Reverberations: Gorham Silver is a suite of interpretive media projects that accompanied the exhibition, Gorham Silver: Designing Brilliance 1850-1970. This project contained two main components: an audio program called, Reverberations and Workbench, a four-channel video installation.
Reverberations: A Gorham Silver Soundwalk is an immersive five part audio program that weaves together primary source interviews, narration, and field recordings into a story that underscores the complicated histories of the Gorham Silver Company. This tour is a mobile experience that utilizes the tools of radio and podcast production (narrative, music, sound design, poetic language, etc.) to offer a more accessible way into the world of an object. Rather than using the typical voices of authority from within the museum, Reverberations expands on notions of expertise by amplifying multiple and varied perspectives in the museum space. The resulting narrative offers an experience that provokes curiosity, passion, and wonder.
We built on existing oral histories that were collected through previous efforts in the community, as well as conducted a series of interviews that illuminate the perspectives of past generations of Gorham makers, designers, consumers, and other individuals engaged with and impacted by the company. Topics we consider include industrial growth in the 19th century and major figures who expanded the company; labor throughout the company’s history, exploring not only who had the opportunity to work there and in what capacity, but what working at Gorham meant to its employees; interactions with luxury goods from cross-class perspectives; and social changes in the 20th and 21st centuries that impacted gendered production and consumption as well as consumers’ relationships to objects. This project highlighted unheard or neglected perspectives crucial to our understanding of the people engaged with the company, and its products throughout its history and into the present.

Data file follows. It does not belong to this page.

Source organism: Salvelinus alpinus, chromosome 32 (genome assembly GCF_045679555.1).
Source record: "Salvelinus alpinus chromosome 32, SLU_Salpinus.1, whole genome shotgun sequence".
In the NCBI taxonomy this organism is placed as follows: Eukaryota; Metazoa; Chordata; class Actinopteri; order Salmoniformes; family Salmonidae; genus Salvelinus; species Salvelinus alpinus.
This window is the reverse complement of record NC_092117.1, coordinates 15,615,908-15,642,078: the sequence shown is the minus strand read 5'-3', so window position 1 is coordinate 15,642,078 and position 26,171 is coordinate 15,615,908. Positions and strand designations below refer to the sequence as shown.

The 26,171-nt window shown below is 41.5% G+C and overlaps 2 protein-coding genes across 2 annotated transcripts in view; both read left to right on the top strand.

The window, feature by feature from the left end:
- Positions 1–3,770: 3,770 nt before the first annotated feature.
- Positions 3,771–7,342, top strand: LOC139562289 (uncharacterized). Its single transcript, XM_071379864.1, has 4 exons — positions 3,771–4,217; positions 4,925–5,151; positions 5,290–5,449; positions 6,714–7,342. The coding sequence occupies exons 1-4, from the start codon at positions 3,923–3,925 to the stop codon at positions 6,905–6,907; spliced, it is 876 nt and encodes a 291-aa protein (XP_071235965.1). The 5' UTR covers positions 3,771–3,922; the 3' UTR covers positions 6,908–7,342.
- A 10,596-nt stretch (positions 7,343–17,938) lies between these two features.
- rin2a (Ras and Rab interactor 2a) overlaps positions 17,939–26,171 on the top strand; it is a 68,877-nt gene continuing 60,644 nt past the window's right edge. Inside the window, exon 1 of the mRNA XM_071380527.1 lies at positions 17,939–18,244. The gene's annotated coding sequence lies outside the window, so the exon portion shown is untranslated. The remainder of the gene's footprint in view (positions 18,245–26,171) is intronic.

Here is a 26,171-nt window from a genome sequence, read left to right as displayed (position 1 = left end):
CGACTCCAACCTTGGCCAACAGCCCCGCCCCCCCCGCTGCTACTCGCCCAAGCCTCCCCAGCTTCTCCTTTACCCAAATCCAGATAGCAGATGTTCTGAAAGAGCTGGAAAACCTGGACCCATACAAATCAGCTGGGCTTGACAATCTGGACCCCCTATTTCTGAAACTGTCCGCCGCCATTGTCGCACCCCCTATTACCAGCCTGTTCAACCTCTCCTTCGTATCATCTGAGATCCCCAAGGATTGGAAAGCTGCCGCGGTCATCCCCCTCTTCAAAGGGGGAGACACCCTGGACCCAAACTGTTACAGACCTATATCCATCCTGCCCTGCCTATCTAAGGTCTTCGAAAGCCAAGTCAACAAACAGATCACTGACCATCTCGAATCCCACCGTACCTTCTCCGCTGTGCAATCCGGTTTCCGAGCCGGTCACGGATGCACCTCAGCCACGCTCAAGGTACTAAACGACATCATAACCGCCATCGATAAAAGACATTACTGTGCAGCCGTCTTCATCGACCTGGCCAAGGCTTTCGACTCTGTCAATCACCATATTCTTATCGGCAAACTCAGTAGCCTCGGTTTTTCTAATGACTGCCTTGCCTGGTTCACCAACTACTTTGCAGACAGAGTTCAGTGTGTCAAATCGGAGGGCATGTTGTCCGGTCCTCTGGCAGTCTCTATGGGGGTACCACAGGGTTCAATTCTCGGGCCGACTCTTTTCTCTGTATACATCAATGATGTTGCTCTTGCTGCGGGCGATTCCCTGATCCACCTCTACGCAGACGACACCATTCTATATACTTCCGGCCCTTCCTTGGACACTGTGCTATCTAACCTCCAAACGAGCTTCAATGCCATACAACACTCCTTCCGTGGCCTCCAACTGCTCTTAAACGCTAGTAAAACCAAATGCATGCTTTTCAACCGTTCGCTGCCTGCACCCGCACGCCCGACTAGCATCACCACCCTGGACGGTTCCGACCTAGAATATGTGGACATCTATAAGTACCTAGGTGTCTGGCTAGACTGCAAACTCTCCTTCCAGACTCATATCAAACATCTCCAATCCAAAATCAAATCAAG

The video installation Workbench centered on Gorham’s innovative manufacturing approaches, as well as centuries-old silversmithing processes used by the company’s employees including hammering, raising, spinning, die stamping, chasing, casting, and engraving. Presented as a four-channel video installation, Workbench combines historic films produced by the Gorham company in the 1920s and ’30s with footage of Rhode Island based contemporary silversmiths, jewelers, and artisans. Many of these people were employed and trained by the company. This emphasized the living nature of silver making processes, and connected the objects in the gallery to the tools and techniques of contemporary makers.
Displayed beneath the screens were tools used to execute these processes, as well as in-process objects created in the video. For example, to illustrate the process of spinning, we display chucks, spinning tools, silver blanks, and the final form that corresponds to the chucks. Above these objects, the video displays historic footage of spinning in the Gorham factory, alongside a modern example showing a Providence-based company spinning silver on a lathe. Whenever possible, we used actual tools from Gorham; e.g. Gorham casting dies to demonstrate the intricate casting process of the objects on view in the exhibition.